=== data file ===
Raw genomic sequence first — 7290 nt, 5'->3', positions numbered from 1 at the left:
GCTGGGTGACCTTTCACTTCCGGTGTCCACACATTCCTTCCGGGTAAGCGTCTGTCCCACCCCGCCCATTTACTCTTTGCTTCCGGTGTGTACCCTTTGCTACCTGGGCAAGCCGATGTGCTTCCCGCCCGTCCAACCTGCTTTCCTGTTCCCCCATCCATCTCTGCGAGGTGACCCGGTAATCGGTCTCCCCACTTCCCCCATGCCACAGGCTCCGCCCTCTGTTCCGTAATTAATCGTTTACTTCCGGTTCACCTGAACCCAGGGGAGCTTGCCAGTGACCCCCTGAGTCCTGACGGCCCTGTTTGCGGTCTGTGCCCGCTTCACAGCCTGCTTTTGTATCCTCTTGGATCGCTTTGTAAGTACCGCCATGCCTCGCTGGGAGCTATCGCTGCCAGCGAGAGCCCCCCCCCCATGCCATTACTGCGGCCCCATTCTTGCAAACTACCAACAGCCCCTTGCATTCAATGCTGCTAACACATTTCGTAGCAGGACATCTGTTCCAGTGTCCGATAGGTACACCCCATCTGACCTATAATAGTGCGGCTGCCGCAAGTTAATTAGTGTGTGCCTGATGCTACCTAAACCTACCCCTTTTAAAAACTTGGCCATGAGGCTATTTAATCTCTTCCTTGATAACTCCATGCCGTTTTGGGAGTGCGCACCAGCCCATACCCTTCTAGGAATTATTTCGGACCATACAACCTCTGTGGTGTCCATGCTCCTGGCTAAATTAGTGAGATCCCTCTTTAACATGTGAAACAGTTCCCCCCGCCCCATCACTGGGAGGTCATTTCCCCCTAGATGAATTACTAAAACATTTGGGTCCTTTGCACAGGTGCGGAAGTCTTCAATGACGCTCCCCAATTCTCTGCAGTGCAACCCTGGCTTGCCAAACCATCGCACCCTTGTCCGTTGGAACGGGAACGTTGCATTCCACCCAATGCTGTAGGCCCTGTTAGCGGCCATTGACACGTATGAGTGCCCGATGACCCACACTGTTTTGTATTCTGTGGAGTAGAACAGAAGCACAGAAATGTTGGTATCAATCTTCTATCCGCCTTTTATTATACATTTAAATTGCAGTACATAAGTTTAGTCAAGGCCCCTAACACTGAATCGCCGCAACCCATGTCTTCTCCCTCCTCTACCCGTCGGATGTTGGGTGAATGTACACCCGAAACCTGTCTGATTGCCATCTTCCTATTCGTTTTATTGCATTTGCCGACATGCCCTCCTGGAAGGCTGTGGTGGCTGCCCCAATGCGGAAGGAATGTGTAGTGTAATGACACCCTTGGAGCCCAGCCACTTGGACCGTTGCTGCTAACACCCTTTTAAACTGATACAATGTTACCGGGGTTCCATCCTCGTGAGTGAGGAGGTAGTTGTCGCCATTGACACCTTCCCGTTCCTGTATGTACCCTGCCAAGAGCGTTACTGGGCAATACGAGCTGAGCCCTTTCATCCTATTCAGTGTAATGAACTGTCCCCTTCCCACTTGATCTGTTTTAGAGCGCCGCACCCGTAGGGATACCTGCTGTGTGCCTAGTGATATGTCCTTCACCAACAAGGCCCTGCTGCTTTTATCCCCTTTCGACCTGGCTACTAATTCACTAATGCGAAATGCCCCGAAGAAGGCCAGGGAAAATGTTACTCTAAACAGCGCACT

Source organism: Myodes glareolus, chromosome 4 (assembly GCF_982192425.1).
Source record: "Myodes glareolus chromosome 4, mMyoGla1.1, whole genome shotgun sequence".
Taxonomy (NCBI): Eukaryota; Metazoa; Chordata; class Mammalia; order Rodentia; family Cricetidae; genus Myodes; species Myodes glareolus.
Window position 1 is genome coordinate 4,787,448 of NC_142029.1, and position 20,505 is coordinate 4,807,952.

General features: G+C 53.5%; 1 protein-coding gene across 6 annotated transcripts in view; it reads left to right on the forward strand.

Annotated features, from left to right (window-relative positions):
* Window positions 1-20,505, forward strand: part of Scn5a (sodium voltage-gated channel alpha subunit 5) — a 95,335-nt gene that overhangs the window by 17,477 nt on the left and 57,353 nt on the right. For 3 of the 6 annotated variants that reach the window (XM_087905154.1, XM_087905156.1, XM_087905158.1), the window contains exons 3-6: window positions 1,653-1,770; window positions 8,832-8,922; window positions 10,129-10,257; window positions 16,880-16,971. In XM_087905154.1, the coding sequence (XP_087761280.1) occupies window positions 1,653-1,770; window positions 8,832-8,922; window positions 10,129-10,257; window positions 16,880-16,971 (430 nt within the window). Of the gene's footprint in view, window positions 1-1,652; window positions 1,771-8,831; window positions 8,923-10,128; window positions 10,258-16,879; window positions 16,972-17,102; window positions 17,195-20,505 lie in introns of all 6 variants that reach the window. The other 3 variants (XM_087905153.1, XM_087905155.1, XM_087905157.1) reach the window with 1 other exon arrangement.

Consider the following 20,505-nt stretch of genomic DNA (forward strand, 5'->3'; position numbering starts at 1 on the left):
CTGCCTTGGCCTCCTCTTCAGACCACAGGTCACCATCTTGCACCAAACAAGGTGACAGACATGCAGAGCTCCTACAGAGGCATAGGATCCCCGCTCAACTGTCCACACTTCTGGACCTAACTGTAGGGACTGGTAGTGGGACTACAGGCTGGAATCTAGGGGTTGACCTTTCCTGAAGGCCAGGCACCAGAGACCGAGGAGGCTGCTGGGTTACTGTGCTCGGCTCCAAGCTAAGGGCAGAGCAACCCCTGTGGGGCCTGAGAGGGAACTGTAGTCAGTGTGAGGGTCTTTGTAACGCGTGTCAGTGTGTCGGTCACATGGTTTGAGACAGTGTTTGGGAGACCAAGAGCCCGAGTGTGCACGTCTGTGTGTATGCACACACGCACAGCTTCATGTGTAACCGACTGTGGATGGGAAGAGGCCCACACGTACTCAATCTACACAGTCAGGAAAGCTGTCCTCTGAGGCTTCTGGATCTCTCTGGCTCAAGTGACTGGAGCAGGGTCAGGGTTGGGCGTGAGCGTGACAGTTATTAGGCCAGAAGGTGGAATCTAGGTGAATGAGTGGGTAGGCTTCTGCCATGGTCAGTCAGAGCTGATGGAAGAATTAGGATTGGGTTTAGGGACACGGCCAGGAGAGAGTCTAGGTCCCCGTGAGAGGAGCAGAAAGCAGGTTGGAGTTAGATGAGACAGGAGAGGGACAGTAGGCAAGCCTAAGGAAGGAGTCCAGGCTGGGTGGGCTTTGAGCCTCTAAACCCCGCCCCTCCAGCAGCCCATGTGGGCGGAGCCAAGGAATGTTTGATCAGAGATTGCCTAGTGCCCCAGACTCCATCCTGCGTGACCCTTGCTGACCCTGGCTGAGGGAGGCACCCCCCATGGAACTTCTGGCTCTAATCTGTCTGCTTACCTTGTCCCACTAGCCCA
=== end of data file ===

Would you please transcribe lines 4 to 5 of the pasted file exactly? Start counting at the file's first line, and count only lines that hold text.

Source record: "Myodes glareolus chromosome 4, mMyoGla1.1, whole genome shotgun sequence".
Taxonomy (NCBI): Eukaryota; Metazoa; Chordata; class Mammalia; order Rodentia; family Cricetidae; genus Myodes; species Myodes glareolus.